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A multicountry ecologic study of risk and risk reduction factors for prostate cancer mortality.
Eur Urol 2004; 45(3):271-9EU

Abstract

OBJECTIVE

The objective of this research is to identify and determine the relative importance of dietary and environmental risk and risk reduction factors for prostate cancer mortality.

MATERIALS AND METHODS

A multicountry ecologic approach was used in multivariate regression analyses with prostate cancer mortality rates and dietary factors and solar ultraviolet-B (UV-B) radiation. Prostate cancer mortality rates for 32 predominantly Caucasian countries for the late 1990s were obtained from the World Health Organization. Dietary supply data were obtained from the Food and Agriculture Organization. Annual solar UV-B dose data were obtained from European ground stations and used to estimate values elsewhere. Linear and multiple linear regression analyses were conducted for all 32 countries as well as the 20 European countries.

RESULTS

The strongest risk factor for prostate cancer mortality was animal products, with the nonfat portion of milk and alcohol being somewhat weaker; the strongest risk reduction factors were onions, other protective vegetable products (excluding alcohol, oils, and sweeteners), and solar UV-B radiation. Dietary data for 1979-81 yielded the highest correlations.

CONCLUSIONS

These results are consistent with insulin-like growth factor-I (IGF-I), being an important risk factor for prostate cancer, with alcohol and calcium being less important risk factors, and with allium family vegetables, and, to a lesser extent, vitamin D being important risk reduction factors. These results should provide guidance for additional studies on dietary and environmental links to prostate cancer.

Authors+Show Affiliations

12 Sir Francis Wyatt Place, Newport News, VA 23606-3660, USA. wbgrant@infionline.net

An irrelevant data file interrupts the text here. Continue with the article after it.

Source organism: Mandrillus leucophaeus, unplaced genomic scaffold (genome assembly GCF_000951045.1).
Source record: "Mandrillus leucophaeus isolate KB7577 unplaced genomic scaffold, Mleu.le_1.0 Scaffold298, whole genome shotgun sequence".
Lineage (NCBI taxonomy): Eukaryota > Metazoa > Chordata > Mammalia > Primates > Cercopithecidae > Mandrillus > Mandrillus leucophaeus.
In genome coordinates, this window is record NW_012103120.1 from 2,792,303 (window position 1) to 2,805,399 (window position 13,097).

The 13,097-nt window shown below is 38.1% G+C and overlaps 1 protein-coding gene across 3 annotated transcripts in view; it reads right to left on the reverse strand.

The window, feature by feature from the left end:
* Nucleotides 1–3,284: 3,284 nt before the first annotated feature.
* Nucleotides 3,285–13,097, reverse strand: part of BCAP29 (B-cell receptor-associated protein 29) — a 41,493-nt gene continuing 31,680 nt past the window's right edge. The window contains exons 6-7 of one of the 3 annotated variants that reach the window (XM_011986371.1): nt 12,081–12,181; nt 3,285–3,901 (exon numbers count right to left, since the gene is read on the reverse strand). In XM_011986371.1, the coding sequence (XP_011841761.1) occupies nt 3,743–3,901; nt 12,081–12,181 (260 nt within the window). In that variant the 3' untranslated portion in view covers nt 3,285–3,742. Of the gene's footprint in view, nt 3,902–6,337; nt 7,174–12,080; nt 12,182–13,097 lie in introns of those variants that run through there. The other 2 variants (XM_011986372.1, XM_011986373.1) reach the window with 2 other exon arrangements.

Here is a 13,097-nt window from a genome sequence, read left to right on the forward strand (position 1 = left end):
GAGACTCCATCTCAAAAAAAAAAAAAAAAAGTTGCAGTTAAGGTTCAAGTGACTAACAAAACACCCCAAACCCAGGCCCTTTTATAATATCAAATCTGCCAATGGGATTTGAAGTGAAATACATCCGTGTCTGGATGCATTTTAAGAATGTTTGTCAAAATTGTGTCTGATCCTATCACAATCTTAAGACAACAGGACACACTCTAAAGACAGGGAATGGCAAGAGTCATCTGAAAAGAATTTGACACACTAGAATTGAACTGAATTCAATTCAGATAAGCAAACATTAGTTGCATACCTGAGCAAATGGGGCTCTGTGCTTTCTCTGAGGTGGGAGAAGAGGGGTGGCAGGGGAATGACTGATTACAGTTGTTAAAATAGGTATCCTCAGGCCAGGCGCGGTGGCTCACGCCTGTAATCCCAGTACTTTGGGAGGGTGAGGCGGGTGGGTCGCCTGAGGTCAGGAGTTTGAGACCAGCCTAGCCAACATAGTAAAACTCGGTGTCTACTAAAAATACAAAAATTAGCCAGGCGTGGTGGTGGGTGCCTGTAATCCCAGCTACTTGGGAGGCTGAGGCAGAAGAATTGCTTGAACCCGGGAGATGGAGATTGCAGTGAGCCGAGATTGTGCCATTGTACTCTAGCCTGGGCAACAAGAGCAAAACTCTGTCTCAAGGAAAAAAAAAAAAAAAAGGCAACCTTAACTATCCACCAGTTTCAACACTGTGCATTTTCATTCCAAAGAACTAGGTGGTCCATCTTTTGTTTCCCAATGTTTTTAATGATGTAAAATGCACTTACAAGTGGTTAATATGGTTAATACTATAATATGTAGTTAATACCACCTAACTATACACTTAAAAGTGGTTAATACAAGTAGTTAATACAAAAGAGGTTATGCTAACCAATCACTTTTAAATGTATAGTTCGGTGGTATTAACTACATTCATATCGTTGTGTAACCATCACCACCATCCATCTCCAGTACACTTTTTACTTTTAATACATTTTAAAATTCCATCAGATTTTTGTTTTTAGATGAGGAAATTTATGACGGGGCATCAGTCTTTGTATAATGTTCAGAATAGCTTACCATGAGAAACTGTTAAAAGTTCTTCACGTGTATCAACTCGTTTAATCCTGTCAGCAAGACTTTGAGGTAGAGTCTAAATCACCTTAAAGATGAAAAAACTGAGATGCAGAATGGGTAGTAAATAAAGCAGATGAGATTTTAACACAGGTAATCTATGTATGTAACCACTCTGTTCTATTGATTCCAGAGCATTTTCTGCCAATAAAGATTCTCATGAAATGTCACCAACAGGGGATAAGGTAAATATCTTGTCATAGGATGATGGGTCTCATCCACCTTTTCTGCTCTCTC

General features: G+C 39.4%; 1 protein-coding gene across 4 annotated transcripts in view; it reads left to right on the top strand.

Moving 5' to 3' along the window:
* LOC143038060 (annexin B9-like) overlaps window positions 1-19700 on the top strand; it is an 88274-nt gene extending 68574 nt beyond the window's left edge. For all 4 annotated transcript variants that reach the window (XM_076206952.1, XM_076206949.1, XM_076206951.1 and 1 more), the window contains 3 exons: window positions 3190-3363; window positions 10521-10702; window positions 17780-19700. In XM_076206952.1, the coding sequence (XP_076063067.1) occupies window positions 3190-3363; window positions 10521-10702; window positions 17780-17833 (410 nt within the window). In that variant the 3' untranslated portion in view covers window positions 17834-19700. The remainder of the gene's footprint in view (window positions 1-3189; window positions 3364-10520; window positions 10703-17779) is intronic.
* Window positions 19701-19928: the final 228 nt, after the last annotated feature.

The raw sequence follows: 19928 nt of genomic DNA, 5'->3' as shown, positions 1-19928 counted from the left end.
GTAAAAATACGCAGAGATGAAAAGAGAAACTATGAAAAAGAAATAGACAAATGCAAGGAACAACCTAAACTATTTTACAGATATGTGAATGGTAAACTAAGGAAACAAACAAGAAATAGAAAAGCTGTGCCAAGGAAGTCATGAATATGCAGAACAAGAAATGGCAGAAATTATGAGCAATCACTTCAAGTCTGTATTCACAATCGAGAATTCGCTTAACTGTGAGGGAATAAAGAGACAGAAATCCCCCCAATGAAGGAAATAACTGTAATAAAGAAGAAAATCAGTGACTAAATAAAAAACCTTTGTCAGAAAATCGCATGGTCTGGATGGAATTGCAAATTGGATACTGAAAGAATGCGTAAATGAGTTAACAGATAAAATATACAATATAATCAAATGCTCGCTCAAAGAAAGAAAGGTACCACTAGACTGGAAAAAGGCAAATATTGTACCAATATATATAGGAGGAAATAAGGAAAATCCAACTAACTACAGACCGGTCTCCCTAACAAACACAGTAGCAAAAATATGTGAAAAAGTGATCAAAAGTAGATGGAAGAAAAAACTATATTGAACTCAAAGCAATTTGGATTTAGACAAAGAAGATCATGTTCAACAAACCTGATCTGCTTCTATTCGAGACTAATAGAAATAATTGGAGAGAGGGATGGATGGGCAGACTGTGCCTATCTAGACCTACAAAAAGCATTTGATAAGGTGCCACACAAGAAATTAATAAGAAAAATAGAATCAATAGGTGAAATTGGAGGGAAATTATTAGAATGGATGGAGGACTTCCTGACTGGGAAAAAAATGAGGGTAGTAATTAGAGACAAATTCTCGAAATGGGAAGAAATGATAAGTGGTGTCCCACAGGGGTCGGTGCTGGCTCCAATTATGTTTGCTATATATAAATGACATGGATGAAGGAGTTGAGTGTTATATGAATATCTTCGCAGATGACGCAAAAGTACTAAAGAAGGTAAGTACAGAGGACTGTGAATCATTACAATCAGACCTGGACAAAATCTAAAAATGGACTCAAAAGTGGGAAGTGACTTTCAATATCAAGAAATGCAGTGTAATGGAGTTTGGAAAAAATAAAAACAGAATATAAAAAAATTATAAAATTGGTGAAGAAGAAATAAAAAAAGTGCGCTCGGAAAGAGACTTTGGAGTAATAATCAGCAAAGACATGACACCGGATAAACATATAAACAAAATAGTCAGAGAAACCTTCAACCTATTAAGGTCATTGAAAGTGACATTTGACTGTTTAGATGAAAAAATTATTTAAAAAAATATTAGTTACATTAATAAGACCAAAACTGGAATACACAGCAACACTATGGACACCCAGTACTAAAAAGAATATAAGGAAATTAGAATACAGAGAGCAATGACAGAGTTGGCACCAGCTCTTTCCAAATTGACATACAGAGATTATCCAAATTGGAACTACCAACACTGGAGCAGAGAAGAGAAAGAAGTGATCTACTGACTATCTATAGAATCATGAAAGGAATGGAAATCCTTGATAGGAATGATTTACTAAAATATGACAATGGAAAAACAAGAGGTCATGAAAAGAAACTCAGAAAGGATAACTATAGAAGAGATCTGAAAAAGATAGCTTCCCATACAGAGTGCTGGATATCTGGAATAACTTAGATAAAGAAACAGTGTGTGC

Pub Type(s)

Journal Article
Multicenter Study

Language

eng

PubMed ID

15036670

Citation

Grant, William B.. "A Multicountry Ecologic Study of Risk and Risk Reduction Factors for Prostate Cancer Mortality." European Urology, vol. 45, no. 3, 2004, pp. 271-9.
Grant WB. A multicountry ecologic study of risk and risk reduction factors for prostate cancer mortality. Eur Urol. 2004;45(3):271-9.
Grant, W. B. (2004). A multicountry ecologic study of risk and risk reduction factors for prostate cancer mortality. European Urology, 45(3), pp. 271-9.
Grant WB. A Multicountry Ecologic Study of Risk and Risk Reduction Factors for Prostate Cancer Mortality. Eur Urol. 2004;45(3):271-9. PubMed PMID: 15036670.
* Article titles in AMA citation format should be in sentence-case
TY - JOUR T1 - A multicountry ecologic study of risk and risk reduction factors for prostate cancer mortality. A1 - Grant,William B, PY - 2003/08/28/accepted PY - 2004/3/24/pubmed PY - 2004/6/21/medline PY - 2004/3/24/entrez SP - 271 EP - 9 JF - European urology JO - Eur. Urol. VL - 45 IS - 3 N2 - OBJECTIVE: The objective of this research is to identify and determine the relative importance of dietary and environmental risk and risk reduction factors for prostate cancer mortality. MATERIALS AND METHODS: A multicountry ecologic approach was used in multivariate regression analyses with prostate cancer mortality rates and dietary factors and solar ultraviolet-B (UV-B) radiation. Prostate cancer mortality rates for 32 predominantly Caucasian countries for the late 1990s were obtained from the World Health Organization. Dietary supply data were obtained from the Food and Agriculture Organization. Annual solar UV-B dose data were obtained from European ground stations and used to estimate values elsewhere. Linear and multiple linear regression analyses were conducted for all 32 countries as well as the 20 European countries. RESULTS: The strongest risk factor for prostate cancer mortality was animal products, with the nonfat portion of milk and alcohol being somewhat weaker; the strongest risk reduction factors were onions, other protective vegetable products (excluding alcohol, oils, and sweeteners), and solar UV-B radiation. Dietary data for 1979-81 yielded the highest correlations. CONCLUSIONS: These results are consistent with insulin-like growth factor-I (IGF-I), being an important risk factor for prostate cancer, with alcohol and calcium being less important risk factors, and with allium family vegetables, and, to a lesser extent, vitamin D being important risk reduction factors. These results should provide guidance for additional studies on dietary and environmental links to prostate cancer. SN - 0302-2838 UR - https://www.unboundmedicine.com/medline/citation/15036670/A_multicountry_ecologic_study_of_risk_and_risk_reduction_factors_for_prostate_cancer_mortality_ L2 - https://linkinghub.elsevier.com/retrieve/pii/S0302283803005359 DB - PRIME DP - Unbound Medicine ER -